Soon both parties will be offering major legislation designed to address prescription drug costs, almost certainly rekindling proposals to set prices through caps, greater government negotiation powers, punitive taxes on producers, or foreign price indices. The latter proposals would let the government decide how much to pay for drugs based on what socialist countries pay.
National Taxpayers Union urges Congress to avoid these approaches. The United States has been able to rapidly fight the COVID-19 pandemic because our healthcare system provides a balance of innovation, access, and affordability not found anywhere else in the world. It is a mistake to tie our nation’s drug pricing to socialist healthcare systems. History shows that price controls destroy the incentive to innovate. This will, in turn, reduce Americans’ access to lifesaving drugs, hamper our nation’s ability to respond to future healthcare crises, and in the long run burden taxpayers with more expensive treatments such as surgeries and long hospital stays.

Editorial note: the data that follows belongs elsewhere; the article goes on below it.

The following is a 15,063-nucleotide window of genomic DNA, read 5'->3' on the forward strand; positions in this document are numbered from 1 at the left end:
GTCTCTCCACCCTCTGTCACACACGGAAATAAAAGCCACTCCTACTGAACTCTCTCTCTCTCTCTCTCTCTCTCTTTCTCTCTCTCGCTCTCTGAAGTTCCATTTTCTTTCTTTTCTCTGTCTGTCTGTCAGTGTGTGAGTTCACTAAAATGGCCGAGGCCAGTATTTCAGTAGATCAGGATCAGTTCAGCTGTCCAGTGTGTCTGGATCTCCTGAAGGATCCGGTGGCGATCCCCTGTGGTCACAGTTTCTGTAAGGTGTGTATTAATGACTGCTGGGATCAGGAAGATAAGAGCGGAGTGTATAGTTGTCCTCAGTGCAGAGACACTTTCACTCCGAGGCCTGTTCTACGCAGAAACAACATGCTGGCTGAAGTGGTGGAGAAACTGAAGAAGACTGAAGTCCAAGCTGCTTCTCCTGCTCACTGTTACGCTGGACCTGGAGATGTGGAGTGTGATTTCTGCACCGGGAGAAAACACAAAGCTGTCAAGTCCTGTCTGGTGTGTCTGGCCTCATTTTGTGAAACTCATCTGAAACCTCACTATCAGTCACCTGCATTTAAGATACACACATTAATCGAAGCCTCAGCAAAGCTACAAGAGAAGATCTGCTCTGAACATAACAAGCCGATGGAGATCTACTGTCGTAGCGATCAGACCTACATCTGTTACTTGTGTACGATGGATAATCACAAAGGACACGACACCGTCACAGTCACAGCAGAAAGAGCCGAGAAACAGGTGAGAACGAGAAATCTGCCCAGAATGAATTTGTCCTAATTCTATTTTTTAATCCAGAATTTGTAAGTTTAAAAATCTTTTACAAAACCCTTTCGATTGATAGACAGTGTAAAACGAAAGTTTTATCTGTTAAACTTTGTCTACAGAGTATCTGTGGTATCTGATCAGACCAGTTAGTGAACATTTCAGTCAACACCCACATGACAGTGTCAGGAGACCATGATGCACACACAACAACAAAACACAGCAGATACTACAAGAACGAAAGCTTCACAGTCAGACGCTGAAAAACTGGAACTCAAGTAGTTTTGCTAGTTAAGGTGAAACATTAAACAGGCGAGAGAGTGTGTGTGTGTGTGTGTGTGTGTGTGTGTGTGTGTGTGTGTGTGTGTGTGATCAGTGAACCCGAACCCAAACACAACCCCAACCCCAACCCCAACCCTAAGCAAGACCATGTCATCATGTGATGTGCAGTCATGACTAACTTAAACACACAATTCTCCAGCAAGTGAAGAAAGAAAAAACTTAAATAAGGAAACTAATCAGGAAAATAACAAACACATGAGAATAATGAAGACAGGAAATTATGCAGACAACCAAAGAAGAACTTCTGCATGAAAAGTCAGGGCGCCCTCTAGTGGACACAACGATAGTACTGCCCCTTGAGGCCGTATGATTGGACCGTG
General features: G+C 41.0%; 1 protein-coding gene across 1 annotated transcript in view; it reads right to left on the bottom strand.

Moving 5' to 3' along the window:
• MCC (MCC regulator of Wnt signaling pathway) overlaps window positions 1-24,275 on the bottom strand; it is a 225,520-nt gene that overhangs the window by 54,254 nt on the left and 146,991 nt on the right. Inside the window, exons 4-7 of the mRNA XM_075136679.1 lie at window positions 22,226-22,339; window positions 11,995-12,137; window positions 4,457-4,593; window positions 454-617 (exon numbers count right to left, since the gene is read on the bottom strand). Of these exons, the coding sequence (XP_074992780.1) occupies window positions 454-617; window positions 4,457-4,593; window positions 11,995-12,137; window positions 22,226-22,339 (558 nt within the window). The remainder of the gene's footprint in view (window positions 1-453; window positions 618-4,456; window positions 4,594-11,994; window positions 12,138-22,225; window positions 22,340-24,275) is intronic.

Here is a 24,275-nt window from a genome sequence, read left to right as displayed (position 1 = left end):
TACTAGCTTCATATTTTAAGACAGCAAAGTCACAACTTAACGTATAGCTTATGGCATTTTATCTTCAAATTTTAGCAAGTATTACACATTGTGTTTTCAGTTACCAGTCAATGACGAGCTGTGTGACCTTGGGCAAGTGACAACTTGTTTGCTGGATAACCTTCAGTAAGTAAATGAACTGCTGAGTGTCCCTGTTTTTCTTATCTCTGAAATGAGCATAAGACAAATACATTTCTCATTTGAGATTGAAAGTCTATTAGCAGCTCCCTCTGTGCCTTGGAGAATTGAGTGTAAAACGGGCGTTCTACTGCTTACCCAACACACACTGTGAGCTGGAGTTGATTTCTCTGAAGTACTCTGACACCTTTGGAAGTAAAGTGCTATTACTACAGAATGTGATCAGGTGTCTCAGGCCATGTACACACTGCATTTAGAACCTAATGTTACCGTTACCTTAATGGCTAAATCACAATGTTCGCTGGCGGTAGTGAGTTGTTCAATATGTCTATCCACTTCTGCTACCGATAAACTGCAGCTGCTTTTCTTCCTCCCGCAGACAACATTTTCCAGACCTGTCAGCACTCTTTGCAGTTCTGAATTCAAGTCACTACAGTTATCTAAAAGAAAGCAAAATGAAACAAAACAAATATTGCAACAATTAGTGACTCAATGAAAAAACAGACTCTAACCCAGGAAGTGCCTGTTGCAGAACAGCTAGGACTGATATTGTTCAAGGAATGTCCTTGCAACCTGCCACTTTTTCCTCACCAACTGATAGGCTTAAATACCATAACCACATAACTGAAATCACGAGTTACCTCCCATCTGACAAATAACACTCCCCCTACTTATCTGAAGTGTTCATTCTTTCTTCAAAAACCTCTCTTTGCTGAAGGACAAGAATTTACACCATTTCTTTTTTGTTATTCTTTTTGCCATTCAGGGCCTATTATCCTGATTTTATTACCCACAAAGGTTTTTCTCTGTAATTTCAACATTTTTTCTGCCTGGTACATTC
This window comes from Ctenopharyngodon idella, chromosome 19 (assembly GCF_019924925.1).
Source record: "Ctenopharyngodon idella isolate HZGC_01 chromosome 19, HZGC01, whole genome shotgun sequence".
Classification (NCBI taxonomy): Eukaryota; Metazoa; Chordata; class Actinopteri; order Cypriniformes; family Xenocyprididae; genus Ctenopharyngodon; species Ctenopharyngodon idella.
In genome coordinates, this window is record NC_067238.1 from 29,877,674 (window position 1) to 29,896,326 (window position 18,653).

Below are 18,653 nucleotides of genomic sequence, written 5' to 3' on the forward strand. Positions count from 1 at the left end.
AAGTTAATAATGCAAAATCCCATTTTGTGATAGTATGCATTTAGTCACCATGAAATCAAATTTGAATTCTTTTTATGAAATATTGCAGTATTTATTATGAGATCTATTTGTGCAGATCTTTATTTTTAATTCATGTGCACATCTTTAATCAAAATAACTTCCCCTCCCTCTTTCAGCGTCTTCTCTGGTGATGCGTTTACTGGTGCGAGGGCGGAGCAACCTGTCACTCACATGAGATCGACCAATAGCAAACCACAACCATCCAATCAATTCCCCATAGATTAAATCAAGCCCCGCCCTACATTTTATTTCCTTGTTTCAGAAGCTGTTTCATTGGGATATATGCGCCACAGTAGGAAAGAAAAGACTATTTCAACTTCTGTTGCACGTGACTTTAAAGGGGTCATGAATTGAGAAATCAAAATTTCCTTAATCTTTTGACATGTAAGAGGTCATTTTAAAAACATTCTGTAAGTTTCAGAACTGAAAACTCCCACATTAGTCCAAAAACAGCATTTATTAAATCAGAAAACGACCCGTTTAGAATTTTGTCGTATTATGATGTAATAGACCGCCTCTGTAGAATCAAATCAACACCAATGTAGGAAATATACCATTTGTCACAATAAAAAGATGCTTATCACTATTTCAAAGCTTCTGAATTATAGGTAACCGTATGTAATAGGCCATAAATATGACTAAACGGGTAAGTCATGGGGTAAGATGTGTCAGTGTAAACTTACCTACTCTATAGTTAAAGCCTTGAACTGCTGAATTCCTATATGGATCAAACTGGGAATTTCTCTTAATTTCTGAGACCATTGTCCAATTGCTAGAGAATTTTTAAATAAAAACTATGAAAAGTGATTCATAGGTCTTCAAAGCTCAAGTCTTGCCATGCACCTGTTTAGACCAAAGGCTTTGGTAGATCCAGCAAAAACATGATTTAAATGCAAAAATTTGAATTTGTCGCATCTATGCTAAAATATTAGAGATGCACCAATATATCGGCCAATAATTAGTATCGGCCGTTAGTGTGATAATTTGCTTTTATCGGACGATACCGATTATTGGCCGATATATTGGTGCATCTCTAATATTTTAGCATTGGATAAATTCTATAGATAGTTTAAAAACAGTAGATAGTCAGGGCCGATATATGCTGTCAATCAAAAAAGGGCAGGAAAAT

In fact, more than 150 economists penned an open letter to policymakers, calling on them to reject dangerous foreign price controls. The letter was originally addressed to U.S. Department of Health and Human Services Secretary Alex Azar but applies to current public officials now just as well.
The letter states:
“In this case, price controls can lead to a reduction in patient access to certain drugs, less investment in the research and development of new drugs, and cost-shifting that raises the prices of other therapeutics. Ultimately, patients will suffer as cures are delayed or entirely undeveloped, while taxpayers will be denied potential savings from drugs that could obviate more expensive treatments in government healthcare programs, and the investment of capital in development of new medicines.”
In short, policymakers should reject price controls and instead pursue alternative market-based approaches that would lower prices, expand access, and encourage more innovation. Recently NTU offered a pro-taxpayer blueprint for prescription drug policy that could help Congress develop such approaches.
To speak with NTU President Pete Sepp on new drug price control proposals, please contact Kevin Glass, NTU Vice President of Communications, at 703-299-8670 or at [email protected]